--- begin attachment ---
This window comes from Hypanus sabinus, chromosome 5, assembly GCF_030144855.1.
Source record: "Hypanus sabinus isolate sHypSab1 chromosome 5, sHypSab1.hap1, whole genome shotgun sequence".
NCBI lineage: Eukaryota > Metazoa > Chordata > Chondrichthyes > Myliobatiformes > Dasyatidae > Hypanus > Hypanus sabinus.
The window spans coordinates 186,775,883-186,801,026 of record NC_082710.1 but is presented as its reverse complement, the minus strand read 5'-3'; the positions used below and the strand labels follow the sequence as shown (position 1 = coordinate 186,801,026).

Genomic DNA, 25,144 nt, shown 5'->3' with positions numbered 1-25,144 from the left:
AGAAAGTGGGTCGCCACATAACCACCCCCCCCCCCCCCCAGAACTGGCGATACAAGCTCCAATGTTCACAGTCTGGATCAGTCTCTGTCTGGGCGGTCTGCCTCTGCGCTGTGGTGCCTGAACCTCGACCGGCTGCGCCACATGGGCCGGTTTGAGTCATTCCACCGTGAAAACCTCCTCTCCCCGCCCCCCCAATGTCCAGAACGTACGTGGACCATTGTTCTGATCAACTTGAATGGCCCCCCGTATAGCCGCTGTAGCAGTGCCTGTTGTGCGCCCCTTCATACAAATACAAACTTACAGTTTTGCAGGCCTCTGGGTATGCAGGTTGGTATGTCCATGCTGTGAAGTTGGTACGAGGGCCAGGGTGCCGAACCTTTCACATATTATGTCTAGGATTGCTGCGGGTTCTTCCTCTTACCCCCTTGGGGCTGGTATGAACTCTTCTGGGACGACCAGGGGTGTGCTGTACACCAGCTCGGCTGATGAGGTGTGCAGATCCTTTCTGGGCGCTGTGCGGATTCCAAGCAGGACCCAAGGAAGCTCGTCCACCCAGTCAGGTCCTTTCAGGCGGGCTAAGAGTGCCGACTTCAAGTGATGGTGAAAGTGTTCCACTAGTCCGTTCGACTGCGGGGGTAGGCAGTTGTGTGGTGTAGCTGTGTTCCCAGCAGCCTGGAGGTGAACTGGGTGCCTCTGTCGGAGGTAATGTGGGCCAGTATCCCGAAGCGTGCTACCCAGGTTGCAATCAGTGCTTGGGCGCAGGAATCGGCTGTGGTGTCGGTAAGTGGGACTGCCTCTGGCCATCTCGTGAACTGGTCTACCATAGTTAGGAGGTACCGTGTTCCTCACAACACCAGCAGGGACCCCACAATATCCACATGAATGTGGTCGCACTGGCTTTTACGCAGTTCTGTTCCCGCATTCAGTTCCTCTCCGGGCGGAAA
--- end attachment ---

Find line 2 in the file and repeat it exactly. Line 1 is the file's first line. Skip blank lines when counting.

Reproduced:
Source record: "Hypanus sabinus isolate sHypSab1 chromosome 5, sHypSab1.hap1, whole genome shotgun sequence".